Class elections have descended upon us again, and — if they resemble those of the past — they’ll be uneventful. Candidates will post advertisements on Facebook. Their campaigns will be based upon the vague uncontroversial platitudes of class unity and free branded clothing. We’ll rejoice if even one of them campaigns in-person.
The average voter — who has probably never met most of the people running — will resign to indifference. They’ll vote for a recognizable name, a pretty profile filter, or abstain all together.
But it doesn’t have to be this way. We could have an energetic election that keeps everyone on the edge of their seats. In particular, the sophomore and junior class president races are the two most important offices on any USG ballot, because that those officers sit on the Honor Committee.
Article I Section B1 of the Honor Constitution states, “The members of this Committee will be the presidents of the sophomore and junior classes, former sophomore and junior class presidents, [etc.].”
In other words, each class has the opportunity to elect a new Honor Committee member or to re-elect its incumbent member during junior year. The winners serve in this capacity for the rest of their time at Princeton. That’s a huge responsibility.
The student body has shown that it cares deeply about improving the Honor Code. One year ago, four referenda sparked passionate debates over concepts of justice. A fierce countermovement resisted the reform campaign. There was an outcry when the administration struck down three of them. Now, debate has resurfaced after the Academic Integrity Report Reconciliation Committee issued its recommendations for diversifying punishments, and two more Honor-related measures are on the ballot.
USG referenda come and go. Sometimes they actually change things. Oftentimes they don’t. But, in any case, Honor Committee members have a tangible impact.
In practice, they set the tone for hearings. Theoretically, they should also call out violations of standard practices, though that doesn’t always happen. Past members and defendants alike worry that the committee is too punitive-minded: it decides guilt first and asks questions second.
About two thirds of all cases that proceed to a hearing result in a guilty verdict, according to statistics released in February. While it’s anyone’s guess as to whether the evidence or confirmation bias is stronger to make conviction rates so high after hearings, we can pick people who vocalize their thoughts on procedural fairness.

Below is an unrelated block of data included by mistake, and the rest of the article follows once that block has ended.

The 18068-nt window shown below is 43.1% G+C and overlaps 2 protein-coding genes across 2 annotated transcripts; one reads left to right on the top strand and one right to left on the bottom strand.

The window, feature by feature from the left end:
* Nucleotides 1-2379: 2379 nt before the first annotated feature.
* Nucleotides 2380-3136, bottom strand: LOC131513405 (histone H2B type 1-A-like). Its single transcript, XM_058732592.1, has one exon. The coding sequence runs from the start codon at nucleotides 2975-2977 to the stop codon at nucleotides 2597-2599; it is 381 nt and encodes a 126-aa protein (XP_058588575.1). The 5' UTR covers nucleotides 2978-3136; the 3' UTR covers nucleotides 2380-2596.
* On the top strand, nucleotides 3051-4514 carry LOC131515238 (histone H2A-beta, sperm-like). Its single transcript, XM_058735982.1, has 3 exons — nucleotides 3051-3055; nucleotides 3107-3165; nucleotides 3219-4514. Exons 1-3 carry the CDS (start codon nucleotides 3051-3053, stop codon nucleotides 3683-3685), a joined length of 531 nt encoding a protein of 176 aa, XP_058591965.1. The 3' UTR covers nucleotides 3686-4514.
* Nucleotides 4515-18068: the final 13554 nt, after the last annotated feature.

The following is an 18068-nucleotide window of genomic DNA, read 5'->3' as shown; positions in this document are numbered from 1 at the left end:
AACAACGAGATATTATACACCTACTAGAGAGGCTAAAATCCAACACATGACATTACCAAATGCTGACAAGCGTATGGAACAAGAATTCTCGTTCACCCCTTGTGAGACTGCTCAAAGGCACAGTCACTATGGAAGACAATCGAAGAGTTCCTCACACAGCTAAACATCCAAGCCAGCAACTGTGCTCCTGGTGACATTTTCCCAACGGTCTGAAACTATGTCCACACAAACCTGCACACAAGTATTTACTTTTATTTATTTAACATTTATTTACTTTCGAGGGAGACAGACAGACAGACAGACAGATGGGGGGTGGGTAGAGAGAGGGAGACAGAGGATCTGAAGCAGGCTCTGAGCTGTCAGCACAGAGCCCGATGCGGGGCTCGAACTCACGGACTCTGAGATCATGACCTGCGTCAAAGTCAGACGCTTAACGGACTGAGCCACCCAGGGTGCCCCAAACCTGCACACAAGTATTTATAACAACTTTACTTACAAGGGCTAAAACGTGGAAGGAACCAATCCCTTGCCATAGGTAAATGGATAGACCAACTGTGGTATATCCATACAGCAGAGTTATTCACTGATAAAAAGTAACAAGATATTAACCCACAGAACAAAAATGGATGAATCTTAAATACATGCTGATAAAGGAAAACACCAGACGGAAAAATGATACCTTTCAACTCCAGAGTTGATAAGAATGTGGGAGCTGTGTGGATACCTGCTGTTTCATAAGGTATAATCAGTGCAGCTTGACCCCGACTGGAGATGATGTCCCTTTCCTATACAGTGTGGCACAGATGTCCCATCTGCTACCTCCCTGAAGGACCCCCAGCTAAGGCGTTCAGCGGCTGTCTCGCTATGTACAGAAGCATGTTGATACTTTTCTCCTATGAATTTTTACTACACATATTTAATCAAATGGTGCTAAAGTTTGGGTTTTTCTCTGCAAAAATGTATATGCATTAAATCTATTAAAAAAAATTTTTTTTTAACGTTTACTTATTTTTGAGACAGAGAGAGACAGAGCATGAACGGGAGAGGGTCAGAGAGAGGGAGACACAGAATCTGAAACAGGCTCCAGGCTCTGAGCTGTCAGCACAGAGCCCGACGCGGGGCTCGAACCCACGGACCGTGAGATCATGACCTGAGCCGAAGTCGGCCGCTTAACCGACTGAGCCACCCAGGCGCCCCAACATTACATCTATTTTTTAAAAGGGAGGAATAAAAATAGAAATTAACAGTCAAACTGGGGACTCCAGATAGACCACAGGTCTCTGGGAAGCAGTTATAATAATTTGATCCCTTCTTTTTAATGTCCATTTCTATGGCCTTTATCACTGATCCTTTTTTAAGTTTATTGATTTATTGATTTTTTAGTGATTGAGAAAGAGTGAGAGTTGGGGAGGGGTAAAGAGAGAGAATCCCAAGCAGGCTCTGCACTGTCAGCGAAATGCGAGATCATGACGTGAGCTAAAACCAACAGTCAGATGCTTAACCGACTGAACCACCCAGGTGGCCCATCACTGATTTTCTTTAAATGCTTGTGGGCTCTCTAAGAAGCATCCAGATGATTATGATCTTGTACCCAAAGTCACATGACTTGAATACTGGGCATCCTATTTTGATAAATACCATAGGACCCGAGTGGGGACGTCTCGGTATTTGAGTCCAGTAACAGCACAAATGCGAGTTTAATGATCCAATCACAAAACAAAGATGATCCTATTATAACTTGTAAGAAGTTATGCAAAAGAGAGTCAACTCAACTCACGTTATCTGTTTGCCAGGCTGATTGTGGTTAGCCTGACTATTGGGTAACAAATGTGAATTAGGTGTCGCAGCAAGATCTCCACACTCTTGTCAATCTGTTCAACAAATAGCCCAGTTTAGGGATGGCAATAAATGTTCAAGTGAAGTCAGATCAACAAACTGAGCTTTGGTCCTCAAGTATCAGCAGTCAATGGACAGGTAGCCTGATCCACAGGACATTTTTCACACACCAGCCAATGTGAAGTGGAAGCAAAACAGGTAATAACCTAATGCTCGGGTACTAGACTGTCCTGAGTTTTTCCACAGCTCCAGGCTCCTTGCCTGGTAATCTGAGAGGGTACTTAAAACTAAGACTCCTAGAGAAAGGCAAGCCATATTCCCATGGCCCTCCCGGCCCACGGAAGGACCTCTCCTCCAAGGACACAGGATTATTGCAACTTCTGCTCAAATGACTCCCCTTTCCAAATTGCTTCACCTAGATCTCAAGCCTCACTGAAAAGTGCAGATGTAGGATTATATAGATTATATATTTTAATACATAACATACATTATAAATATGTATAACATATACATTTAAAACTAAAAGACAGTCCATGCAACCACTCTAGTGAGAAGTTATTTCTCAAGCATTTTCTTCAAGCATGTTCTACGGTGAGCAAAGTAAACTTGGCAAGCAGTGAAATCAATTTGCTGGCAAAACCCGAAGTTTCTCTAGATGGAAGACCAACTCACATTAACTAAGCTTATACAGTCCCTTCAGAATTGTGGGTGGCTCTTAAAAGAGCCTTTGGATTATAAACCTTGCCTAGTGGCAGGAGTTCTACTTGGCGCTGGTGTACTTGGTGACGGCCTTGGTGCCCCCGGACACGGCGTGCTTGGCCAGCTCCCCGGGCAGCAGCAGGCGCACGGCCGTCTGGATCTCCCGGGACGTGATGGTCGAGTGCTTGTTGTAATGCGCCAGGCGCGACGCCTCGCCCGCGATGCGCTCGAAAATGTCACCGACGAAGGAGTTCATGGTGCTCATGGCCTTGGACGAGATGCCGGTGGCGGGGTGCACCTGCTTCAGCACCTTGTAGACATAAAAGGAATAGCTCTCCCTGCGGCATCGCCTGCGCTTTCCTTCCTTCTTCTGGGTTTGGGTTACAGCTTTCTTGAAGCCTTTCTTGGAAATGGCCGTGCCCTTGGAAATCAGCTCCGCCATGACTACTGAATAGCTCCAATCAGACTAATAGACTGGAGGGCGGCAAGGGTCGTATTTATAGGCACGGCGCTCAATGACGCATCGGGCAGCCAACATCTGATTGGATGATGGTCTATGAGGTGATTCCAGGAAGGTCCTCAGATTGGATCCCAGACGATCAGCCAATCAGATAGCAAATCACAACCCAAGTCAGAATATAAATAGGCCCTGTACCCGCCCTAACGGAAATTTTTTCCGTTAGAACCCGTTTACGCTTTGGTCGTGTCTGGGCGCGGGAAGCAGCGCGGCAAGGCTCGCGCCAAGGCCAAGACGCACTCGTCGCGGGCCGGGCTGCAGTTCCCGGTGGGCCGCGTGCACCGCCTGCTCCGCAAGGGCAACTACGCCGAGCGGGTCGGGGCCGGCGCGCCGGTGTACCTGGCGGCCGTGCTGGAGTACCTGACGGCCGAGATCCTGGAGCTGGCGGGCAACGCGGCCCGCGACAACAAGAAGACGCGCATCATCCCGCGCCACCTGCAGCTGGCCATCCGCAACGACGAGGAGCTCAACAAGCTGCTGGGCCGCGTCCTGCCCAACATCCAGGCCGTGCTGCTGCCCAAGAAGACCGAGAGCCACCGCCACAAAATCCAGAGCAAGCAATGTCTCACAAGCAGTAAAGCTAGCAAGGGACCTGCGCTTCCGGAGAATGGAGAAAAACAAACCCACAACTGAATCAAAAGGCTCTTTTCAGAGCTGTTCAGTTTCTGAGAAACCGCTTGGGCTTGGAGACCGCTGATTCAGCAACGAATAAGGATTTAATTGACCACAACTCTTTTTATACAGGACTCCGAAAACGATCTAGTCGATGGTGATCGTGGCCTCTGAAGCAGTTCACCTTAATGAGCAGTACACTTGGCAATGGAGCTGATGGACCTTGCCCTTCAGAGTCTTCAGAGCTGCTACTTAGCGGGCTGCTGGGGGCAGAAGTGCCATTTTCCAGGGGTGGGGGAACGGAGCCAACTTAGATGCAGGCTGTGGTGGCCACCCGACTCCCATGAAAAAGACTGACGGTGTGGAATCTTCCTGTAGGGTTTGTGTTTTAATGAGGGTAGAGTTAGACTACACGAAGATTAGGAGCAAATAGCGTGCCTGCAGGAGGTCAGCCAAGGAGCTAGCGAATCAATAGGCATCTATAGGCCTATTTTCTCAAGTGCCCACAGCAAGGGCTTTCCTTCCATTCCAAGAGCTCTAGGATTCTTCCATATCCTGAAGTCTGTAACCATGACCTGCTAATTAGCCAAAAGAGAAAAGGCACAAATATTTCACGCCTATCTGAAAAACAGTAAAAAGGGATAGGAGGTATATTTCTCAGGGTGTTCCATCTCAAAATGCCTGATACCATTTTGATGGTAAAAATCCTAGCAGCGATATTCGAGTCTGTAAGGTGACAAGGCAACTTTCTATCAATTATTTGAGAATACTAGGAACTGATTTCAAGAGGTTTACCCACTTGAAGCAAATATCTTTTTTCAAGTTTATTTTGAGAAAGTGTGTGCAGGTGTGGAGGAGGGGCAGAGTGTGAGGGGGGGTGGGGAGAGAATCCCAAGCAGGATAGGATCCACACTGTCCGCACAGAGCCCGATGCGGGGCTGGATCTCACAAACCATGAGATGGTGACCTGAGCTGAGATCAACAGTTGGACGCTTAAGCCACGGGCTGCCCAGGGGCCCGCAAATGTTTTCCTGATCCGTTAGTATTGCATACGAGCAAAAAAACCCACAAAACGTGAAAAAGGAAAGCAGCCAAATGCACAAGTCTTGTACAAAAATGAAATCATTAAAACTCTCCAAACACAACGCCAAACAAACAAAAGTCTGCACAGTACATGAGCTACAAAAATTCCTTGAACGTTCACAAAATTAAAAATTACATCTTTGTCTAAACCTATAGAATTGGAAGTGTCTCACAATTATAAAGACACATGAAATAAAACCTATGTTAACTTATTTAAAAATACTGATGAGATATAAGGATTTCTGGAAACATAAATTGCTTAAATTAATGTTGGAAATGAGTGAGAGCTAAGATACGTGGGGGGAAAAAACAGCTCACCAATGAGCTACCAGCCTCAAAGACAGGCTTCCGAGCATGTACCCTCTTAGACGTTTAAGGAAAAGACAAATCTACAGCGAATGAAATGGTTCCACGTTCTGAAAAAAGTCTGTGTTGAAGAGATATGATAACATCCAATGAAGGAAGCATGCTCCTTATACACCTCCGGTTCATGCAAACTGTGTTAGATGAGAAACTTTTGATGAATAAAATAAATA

Class presidents could be the chief spokespeople to communicate the committee’s activities, which includes publicly advocating for reform. Former class president Justin Ziegler ’16 went as far as to begin crafting a referendum to fix the abuses of power that he witnessed.
Elections should be the time when we ask candidates about their beliefs on justice, plagiarism, mercy, and punishment. These officers are directly accountable to their constituents, so they have to represent popular views.
It would be marvelous if we realize that our votes affect the honor system. This issue would become a wedge that divides the campus because of the strong, conflicting opinions on it. Candidates would have to gauge class support by talking to students, who would then be more inclined to vote in elections with this new engagement.
Instead — under the way that elections currently go — all that class president candidates have to do is create a funny video and write a snazzy slogan. They waltz into the solemnest duty any student could have, never to be heard from again.
Liam O’Connor is a junior geosciences major from Wyoming, Del. He can be reached at email@example.com.